Thus for samples of size N=4 drawn from our reference source population, the standard deviation of the sampling distribution of means would be

 x M = ±3sqrt = ±1.5

For samples of size N=10 it would be

 x M = ±3sqrt = ±0.95

And so forth. In each of these two cases, 68.26% of all sample means would fall within the range bounded by 1 and +1 standard deviation, that is, between 1 M and +1 M. However, for the N=4 sampling distribution this interval is relatively wide (±1.5), whereas for the N=10 sampling distribution it is relatively narrow (±0.95). In the N=4 distribution you would find 68.26% of all sample means falling between 16.5 and 19.5, while in the N=10 distribution you would find the same proportion clustering more compactly between 17.05 and 18.95. For samples of size N=20 ( M=±0.67) the middle 68.26% of the sampling distribution would cluster even more compactly between 17.33 and 18.67; for samples of size N=40 ( M=±0.47), still more compactly between 17.53 and 18.47; and so on.

The upshot of all this is that if you know a source population to be normally distributed, and if you happen also to know the values of its mean and standard deviation, you are then in a position to answer all sorts of probability questions concerning the means of such samples as might be drawn from that source population. For example: If you were to draw from our reference source population one random sample of size N=10, what is the probability that the mean of the sample would be equal to or greater than 20? Here again is Figure 9.2, which shows the sampling distribution that would apply to this scenario.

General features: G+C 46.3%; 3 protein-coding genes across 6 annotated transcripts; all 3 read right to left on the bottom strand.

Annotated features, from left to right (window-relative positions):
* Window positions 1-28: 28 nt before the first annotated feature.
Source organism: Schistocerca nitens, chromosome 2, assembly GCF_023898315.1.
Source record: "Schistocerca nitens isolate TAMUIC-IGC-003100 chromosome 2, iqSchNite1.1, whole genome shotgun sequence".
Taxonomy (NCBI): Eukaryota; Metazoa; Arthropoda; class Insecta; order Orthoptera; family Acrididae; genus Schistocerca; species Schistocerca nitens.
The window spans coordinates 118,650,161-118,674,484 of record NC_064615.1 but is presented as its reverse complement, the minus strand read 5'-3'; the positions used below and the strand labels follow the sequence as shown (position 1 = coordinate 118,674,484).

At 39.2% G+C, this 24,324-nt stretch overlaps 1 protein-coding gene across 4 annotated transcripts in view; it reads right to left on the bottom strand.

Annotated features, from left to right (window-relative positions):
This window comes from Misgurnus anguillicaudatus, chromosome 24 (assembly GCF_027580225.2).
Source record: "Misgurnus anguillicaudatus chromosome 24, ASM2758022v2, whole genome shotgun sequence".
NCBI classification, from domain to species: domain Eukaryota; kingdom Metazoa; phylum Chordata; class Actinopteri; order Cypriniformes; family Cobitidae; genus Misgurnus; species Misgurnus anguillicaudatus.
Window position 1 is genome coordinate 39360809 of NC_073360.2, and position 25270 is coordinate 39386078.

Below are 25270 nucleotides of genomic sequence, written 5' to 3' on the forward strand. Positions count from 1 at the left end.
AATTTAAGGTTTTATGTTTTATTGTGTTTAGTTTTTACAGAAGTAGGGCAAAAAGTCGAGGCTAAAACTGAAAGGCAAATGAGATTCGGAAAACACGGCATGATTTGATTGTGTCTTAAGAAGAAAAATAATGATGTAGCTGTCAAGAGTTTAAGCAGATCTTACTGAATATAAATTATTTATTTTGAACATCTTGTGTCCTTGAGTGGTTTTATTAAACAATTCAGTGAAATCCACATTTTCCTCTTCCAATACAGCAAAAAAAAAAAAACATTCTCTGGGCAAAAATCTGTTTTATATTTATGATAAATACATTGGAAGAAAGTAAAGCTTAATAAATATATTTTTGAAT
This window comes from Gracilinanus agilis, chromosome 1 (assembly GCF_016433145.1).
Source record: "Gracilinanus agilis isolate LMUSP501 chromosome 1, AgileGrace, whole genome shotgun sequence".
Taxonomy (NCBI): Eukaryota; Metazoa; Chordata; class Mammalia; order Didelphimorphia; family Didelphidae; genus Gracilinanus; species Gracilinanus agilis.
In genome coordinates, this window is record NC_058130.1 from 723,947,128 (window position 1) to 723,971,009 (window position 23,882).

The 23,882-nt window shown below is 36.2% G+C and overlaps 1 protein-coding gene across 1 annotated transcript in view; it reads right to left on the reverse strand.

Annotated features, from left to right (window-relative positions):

Figure 9.2 [Repeated]. Sampling Distribution of the Means of Samples of Size N=10 Randomly Drawn from a Normally Distributed Source Population with =18 and =±3 It will be obvious at a glance that a sample mean as large as MX=20 would be fairly unlikely to occur through mere chance coincidence, falling as it does at about two standard deviations away from the mean of the sampling distribution. We saw earlier in this chapter that the general structure of a z-ratio

 z = (observed value)—(mean of the relevant sampling distribution)standard deviation of the relevant sampling distribution

can be tailored to apply to a variety of situations. In the present case, the tailoring takes the form

 z = MX— M M = 20—180.95 = +2.11
 MX = observed sample mean M = mean of the sampling distribution of sample means M = standard deviation of the sampling distribution of sample means

From the table of the normal distribution (Appendix A) you will see that z=+2.11 marks the point beyond which (away from the mean, to the right) fall 1.74% of all the possible sample means that might result from a random sample of size N=10. Thus, the probability that the mean of any particular sample of size N=10 will be equal to or greater than 20 is a scant 0.0174. Falling at the same distance at the opposite extreme of the sampling distribution (z=2.11), hence equally unlikely, would be a sample mean equal to or smaller than 16. The probability of ending up with a sample mean as small as 16 (MX < 16) or as large as 20 (MX > 20) is therefore 0.0174+0.0174=0.0348.

Here again is an opportunity to click a button. Each time you click the one below, labeled "N=10," your computer will reach into the reference source population and draw a sample of 10 random values of Xi. It will also calculate and display the means (MX) of your samples, both separately and cumulatively. Please click the button twenty or thirty times, taking particular note of the following as your sample means accumulate: